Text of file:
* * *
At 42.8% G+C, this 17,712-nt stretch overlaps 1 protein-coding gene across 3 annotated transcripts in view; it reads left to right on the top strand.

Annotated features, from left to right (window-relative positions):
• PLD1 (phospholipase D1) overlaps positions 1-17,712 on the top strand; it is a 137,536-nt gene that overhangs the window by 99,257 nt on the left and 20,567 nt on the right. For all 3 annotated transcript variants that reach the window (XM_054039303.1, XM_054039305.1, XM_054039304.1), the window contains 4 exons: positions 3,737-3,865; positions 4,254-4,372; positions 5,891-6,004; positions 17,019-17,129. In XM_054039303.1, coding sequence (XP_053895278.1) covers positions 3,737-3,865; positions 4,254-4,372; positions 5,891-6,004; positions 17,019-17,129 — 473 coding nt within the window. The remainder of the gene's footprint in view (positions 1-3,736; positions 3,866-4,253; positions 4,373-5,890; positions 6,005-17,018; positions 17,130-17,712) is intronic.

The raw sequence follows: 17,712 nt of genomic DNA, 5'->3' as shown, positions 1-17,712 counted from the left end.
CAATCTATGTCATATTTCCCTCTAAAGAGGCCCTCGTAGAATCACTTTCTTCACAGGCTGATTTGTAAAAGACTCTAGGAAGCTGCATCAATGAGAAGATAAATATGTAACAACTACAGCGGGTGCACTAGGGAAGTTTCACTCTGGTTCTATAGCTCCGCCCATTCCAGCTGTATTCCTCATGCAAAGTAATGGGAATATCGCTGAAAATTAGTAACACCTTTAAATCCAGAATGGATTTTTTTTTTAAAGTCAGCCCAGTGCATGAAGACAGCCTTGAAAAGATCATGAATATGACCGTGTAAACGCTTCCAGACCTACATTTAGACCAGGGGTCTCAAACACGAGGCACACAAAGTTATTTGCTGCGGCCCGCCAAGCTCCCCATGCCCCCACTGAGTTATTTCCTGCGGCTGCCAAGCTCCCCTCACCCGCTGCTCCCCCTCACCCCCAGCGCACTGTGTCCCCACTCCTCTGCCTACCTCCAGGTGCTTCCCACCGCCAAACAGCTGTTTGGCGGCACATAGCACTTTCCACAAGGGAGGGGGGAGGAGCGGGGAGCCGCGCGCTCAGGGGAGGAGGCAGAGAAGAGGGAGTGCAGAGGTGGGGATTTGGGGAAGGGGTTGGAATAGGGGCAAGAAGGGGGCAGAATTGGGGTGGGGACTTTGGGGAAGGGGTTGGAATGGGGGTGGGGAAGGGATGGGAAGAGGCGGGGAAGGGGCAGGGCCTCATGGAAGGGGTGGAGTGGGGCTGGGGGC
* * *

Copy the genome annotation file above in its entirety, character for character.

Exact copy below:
At 42.8% G+C, this 17,712-nt stretch overlaps 1 protein-coding gene across 3 annotated transcripts in view; it reads left to right on the top strand.

Annotated features, from left to right (window-relative positions):
• PLD1 (phospholipase D1) overlaps positions 1-17,712 on the top strand; it is a 137,536-nt gene that overhangs the window by 99,257 nt on the left and 20,567 nt on the right. For all 3 annotated transcript variants that reach the window (XM_054039303.1, XM_054039305.1, XM_054039304.1), the window contains 4 exons: positions 3,737-3,865; positions 4,254-4,372; positions 5,891-6,004; positions 17,019-17,129. In XM_054039303.1, coding sequence (XP_053895278.1) covers positions 3,737-3,865; positions 4,254-4,372; positions 5,891-6,004; positions 17,019-17,129 — 473 coding nt within the window. The remainder of the gene's footprint in view (positions 1-3,736; positions 3,866-4,253; positions 4,373-5,890; positions 6,005-17,018; positions 17,130-17,712) is intronic.

The raw sequence follows: 17,712 nt of genomic DNA, 5'->3' as shown, positions 1-17,712 counted from the left end.
CAATCTATGTCATATTTCCCTCTAAAGAGGCCCTCGTAGAATCACTTTCTTCACAGGCTGATTTGTAAAAGACTCTAGGAAGCTGCATCAATGAGAAGATAAATATGTAACAACTACAGCGGGTGCACTAGGGAAGTTTCACTCTGGTTCTATAGCTCCGCCCATTCCAGCTGTATTCCTCATGCAAAGTAATGGGAATATCGCTGAAAATTAGTAACACCTTTAAATCCAGAATGGATTTTTTTTTTAAAGTCAGCCCAGTGCATGAAGACAGCCTTGAAAAGATCATGAATATGACCGTGTAAACGCTTCCAGACCTACATTTAGACCAGGGGTCTCAAACACGAGGCACACAAAGTTATTTGCTGCGGCCCGCCAAGCTCCCCATGCCCCCACTGAGTTATTTCCTGCGGCTGCCAAGCTCCCCTCACCCGCTGCTCCCCCTCACCCCCAGCGCACTGTGTCCCCACTCCTCTGCCTACCTCCAGGTGCTTCCCACCGCCAAACAGCTGTTTGGCGGCACATAGCACTTTCCACAAGGGAGGGGGGAGGAGCGGGGAGCCGCGCGCTCAGGGGAGGAGGCAGAGAAGAGGGAGTGCAGAGGTGGGGATTTGGGGAAGGGGTTGGAATAGGGGCAAGAAGGGGGCAGAATTGGGGTGGGGACTTTGGGGAAGGGGTTGGAATGGGGGTGGGGAAGGGATGGGAAGAGGCGGGGAAGGGGCAGGGCCTCATGGAAGGGGTGGAGTGGGGCTGGGGGC